The answer is exemplified by the 1980 to 1988 Iran-Iraq War, where we allow, even encourage, the fanatics to kill each other, given their seemingly insatiable appetite for internecine warfare, preferably, without an American presence.
It is a foreign policy based, not on altruism or quaint notions of “breaking the cycle of violence,” but on leveraging the chaos.
That is, the U.S. should begin a transition from policies relying on military intervention to strategically disrupting the plans of our adversaries by exploiting the instability of which the U.S. itself has often been the victim.
Even without the Islamic State, the Middle East remains an epicenter of Islamic extremism and a complex political-military environment dominated by the Sunni-Shia religious conflict, but also influenced by ethnic aspirations, tribal rivalries, regional hegemony, superpower competition and ever-shifting allegiances.
We must disabuse ourselves of the expectation that there is some yet unidentified grand design, a one-size-fits-all strategy to defend our national interests.
In a region with a chronic level of instability, of ambiguities and animosities, we have no permanent friends or enemies and need to reexamine our relationships on a continual basis, including using the mutually destructive behaviors among opponents for our short- or long-term advantage.
A heathy first step in transitioning to a more rational and practical foreign policy is to admit that the War on Terror is over and the methods we used to fight it are obsolete.
We didn’t lose that fight, but we haven’t exactly won either. A further pursuit of stalemate would be an unnecessary, even tragic forfeiture of blood and treasure, which would not honor our dead and wounded, while producing more of the same.
The War on Terror itself is a misnomer. Islamic extremism is largely driven by nation states and is simply the latest iteration of proxy warfare. Iran uses it against the U.S. and Israel. Pakistan uses it against Afghanistan and India. Turkey uses it against Syria. Saudi Arabia funds it to promote a fundamentalist strain of Islam known as Wahhabism in order to establish a global caliphate.
The export of Wahhabism is clearly contrary to the interests of the United States, yet Saudi Arabia remains an “ally,” no doubt influenced by Saudi contributions across the American political spectrum. In the battle against Islamic extremism, the U.S. cannot continue its role as global firefighter while supporting the arsonist.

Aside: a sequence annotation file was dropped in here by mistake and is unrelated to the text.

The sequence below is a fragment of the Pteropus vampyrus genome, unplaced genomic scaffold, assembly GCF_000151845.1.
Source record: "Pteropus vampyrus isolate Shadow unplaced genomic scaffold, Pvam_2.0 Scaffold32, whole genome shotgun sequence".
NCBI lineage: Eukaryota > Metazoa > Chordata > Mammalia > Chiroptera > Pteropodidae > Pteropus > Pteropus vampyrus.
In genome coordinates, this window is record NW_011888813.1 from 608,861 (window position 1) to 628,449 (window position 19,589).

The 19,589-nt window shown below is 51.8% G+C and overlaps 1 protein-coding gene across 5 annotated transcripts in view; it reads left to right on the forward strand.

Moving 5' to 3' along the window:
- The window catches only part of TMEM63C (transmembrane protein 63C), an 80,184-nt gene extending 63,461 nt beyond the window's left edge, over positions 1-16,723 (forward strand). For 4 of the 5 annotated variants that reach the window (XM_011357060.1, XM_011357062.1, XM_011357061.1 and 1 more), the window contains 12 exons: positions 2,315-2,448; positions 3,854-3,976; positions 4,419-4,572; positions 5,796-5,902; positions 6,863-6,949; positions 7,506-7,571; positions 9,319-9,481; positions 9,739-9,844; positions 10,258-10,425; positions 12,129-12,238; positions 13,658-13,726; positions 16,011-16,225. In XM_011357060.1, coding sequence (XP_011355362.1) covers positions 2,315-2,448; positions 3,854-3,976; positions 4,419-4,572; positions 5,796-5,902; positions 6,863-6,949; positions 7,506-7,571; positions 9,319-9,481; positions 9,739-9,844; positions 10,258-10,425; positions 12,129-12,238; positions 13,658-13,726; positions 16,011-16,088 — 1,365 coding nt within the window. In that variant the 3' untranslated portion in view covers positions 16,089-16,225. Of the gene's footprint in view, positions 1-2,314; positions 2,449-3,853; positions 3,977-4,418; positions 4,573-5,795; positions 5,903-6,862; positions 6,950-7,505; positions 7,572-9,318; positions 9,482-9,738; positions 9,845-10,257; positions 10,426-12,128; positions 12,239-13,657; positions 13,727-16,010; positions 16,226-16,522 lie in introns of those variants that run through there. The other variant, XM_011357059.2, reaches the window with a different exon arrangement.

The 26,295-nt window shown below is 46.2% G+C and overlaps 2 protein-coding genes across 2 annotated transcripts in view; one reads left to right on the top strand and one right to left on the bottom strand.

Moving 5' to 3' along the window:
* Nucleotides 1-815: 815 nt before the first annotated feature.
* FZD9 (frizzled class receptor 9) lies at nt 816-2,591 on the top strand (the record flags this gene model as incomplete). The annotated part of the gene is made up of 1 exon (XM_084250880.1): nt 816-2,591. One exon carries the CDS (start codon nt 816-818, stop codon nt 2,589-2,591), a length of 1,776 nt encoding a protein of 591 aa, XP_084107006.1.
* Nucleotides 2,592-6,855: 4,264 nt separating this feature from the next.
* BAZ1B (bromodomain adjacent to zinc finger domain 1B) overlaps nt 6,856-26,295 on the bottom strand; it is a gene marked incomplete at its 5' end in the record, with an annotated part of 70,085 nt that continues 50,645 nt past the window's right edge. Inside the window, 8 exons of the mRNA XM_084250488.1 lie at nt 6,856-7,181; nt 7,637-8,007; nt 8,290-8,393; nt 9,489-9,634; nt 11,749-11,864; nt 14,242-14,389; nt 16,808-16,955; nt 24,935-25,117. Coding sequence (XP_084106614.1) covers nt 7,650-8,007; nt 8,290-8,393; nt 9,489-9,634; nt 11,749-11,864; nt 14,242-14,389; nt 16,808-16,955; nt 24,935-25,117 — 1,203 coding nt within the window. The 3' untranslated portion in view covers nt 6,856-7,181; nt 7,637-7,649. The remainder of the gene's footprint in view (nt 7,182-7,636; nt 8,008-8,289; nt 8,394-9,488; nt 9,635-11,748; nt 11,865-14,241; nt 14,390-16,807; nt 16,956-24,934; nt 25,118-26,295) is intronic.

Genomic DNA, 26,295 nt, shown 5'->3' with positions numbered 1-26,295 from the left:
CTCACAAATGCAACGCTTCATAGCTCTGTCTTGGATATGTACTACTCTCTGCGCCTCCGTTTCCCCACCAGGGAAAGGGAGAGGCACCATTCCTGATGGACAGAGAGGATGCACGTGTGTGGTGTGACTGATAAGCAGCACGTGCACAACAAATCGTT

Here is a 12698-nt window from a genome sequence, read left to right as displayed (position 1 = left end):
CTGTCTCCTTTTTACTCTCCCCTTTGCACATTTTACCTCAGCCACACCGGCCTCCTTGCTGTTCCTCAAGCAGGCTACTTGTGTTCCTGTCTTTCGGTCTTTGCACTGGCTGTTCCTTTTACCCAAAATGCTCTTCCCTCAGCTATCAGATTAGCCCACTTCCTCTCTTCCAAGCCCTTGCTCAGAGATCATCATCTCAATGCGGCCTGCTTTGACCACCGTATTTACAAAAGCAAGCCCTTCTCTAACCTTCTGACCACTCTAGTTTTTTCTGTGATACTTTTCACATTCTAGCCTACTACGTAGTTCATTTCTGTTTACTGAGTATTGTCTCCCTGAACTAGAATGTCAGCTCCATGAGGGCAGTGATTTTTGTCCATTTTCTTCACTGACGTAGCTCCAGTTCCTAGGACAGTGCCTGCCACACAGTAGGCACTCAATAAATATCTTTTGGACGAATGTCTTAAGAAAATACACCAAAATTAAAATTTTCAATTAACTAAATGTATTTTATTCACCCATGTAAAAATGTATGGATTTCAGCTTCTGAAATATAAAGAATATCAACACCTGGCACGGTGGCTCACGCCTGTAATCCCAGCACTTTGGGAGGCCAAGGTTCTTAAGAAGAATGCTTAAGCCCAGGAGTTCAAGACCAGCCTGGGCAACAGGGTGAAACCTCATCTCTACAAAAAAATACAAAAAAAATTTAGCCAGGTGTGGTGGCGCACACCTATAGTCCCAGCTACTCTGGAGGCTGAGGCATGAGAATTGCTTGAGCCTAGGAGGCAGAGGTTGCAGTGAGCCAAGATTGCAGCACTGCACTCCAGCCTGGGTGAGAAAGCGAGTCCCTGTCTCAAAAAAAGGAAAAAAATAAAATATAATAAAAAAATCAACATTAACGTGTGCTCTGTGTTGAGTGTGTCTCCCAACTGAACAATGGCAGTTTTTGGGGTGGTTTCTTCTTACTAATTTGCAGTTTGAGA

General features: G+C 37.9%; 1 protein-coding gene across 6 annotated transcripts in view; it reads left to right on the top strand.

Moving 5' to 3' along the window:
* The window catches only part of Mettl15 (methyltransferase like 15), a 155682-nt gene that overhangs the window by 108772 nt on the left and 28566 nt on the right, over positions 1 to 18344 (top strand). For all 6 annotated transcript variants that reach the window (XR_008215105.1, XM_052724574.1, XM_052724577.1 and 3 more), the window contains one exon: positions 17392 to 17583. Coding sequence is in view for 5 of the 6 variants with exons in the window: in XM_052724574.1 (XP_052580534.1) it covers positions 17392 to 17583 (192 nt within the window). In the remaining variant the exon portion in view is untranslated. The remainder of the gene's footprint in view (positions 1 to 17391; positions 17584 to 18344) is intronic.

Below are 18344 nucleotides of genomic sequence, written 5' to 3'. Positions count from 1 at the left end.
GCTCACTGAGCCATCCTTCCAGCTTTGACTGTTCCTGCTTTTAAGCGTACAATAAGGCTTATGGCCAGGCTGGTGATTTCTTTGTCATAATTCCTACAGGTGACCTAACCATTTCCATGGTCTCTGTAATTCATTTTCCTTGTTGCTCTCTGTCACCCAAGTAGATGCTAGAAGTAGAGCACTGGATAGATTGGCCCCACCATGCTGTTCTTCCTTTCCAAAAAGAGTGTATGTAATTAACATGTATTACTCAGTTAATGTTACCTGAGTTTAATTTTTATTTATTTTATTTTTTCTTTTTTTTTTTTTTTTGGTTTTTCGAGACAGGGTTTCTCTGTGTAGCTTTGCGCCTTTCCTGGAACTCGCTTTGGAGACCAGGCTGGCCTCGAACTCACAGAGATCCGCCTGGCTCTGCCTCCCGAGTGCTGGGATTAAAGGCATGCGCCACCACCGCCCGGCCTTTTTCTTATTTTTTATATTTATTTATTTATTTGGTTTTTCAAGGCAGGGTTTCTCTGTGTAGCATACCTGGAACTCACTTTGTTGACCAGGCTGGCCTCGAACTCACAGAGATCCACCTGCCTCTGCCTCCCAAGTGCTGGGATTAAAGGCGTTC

The two foremost promoters of Islamic extremism, Saudi Arabia and Iran, now find themselves leading the Sunni-Shia contest for theological hegemony and fighting a mini Iran-Iraq War for regional political-military dominance via proxies in Yemen.
Strategic disruption would allow the U.S. to withdraw from Afghanistan while protecting our national interests by shifting the burden of the instability onto adversaries with regional ambitions.
Pakistan has never been an ally of the United States, but a duplicitous partner, pursuing its own interests in coordination with its true ally, China. While accepting billions of American dollars in military and economic aid, Pakistan has been slowly bleeding the U.S. to death in Afghanistan through its support of the Taliban, Haqqani Network and other terrorist groups.
The U.S. presence has always been an obstacle to Chinese ambitions to incorporate Afghanistan into Beijing’s Belt and Road Initiative as well as a number of other China-centric economic & military pacts, so, together with Pakistan, China could dominate South Asia.
China’s eventual aim is to expand its military footprint by establishing military bases on Pakistan’s Arabian Sea coast close to the Strait of Hormuz, the chokepoint for the oil leaving the Persian Gulf. Those bases would provide a critical link between China’s military facilities in the South China Sea and its naval base in Djibouti at the entrance of the Red Sea and the Suez Canal.
The Chinese plan is dependent of the success of the China-Pakistan Economic Corridor, the flagship of its Belt and Road Initiative and highly susceptible to the same instability Pakistan has stoked to prevent the U.S. from achieving its goals in Afghanistan.
In a similar way, instead of being a victim of them, the U.S. could strategically disrupt Russian or Iranian ambitions in the Middle East by leveraging the chaos or exploiting the fault lines from a variety of historic enmities; the Sunni-Shia conflict, the struggle for Kurdish and Baloch independence or the competition between secular and religious elements.
It’s not rocket science. It’s Machiavelli.
Lawrence Sellin, Ph.D. is a retired US Army Reserve colonel, trained in Arabic and Kurdish, an IT command and control and cyber security subject matter expert and a veteran of Afghanistan, Iraq and Africa. He receives email at firstname.lastname@example.org and can be followed on Twitter @LawrenceSellin.